Dead Rising 2: Off the Record
Dragons Dogma
Resident Evil: Operation Raccoon City

Microsoft Xbox 360:
Gears of War 3
Kinect: The Gunstringer
Kinect: Star Wars
Kinect: Disney Land Adventures
Forza 4

Nintendo:
The Legend of Zelda: Ocarina of Time 3D
Dead or Alive
Resident Evil
Street Fighter
Steel Diver
Pilot Wings
Kid Icarus
The Legend of Zelda: Skyward Sword

A few of the major highlights to look out for on Saturday and Sunday will be at the main stage, this will include: Tomb Raider, The Darkness 2, Guildwars 2 and a host of epic presentations and give-aways.

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A look at EA Games rAge 2011

The EA Games stand at the rAge expo 2011 was a demonstration of why the company is one of the principal global interactive entertainment software companies of today.  Sports game fanatics had a chance to play Need for Speed: The Run, FIFA 2012 and SSX (or Snowboard Super Cross). The FIFA series is of course one of the best-selling video game franchises in the world and no annual video game convention would be complete without a preview of the latest FIFA-endorsed version.

Need For Speed: The Run, the 18th game in the popular series is the first game to have been rated T for teen since Need For Speed: Undercover, back in 2009. Contrasted with the very legit, governing body signed FIFA game, The Run features illegal street races across the most hazardous roads in North America. While it appears to follow a linear plot about a racer who must reach the finish line in order to pay his debts both to crooked cops and vile criminals, The Run promises to contribute to the development of story in racing video games.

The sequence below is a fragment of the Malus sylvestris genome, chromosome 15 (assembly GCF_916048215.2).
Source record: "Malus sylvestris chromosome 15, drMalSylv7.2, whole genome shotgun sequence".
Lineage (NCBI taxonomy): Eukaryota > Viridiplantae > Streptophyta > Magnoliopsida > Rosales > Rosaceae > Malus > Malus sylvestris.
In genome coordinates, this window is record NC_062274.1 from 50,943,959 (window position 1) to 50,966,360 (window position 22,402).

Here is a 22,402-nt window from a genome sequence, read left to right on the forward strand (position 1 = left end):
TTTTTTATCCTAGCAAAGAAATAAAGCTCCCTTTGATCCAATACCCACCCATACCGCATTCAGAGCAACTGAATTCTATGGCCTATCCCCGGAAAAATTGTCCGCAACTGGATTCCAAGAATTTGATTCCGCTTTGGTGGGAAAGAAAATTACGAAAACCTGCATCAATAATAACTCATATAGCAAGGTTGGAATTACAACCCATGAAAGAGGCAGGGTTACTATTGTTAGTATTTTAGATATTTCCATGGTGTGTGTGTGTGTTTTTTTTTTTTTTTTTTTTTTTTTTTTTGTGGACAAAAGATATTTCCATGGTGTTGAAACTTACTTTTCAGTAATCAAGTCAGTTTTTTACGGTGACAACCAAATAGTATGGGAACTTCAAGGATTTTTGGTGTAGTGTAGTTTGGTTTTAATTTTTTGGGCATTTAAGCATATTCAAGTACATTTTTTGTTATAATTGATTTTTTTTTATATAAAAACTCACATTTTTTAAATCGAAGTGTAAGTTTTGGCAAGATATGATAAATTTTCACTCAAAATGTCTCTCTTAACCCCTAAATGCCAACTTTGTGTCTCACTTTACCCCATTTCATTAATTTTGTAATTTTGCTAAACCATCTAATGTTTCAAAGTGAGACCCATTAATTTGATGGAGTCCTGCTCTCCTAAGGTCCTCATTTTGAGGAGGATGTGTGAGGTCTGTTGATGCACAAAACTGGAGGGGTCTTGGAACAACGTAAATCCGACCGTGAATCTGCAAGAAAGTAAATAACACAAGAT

The EA games stand also offered war FPS (first-person-shooter) fans a chance to frag each other in the Beta version on Battlefield 3, or to play the game’s demo as a single-player experience. It also featured a Mass Effect 3 demo, that I did not look at too closely, as I am anticipating its release and do not want to spoil my experience of the game. It did, however, look promising.

The one game demo that did look out of place amongst the aforementioned titles was The Sims 3: Pets, but then again, as one of the heirs to the best-selling PC games in history, this could not be left out simply according to aesthetic standards. EA has once again showcased its dexterity in creating new versions of the most popular games today. As these games continue to develop I look forward to playing the final releases of the games on show at rAge and excitedly await any future releases from the team at Electronic Arts.

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FIFA 12 Review

FIFA 11 was once again the leading football video game across the globe last year. This year, continuing demands for innovation in the series have led to new features including: a trinity of Player Impact Engine, Precision Dribbling and Tactical Defending. While these new features improve the game as a whole, will veterans of the FIFA games enjoy them? FIFA 12 delivers an authentic Match Day experience, faster and easier navigation, and over 500 officially licensed clubs.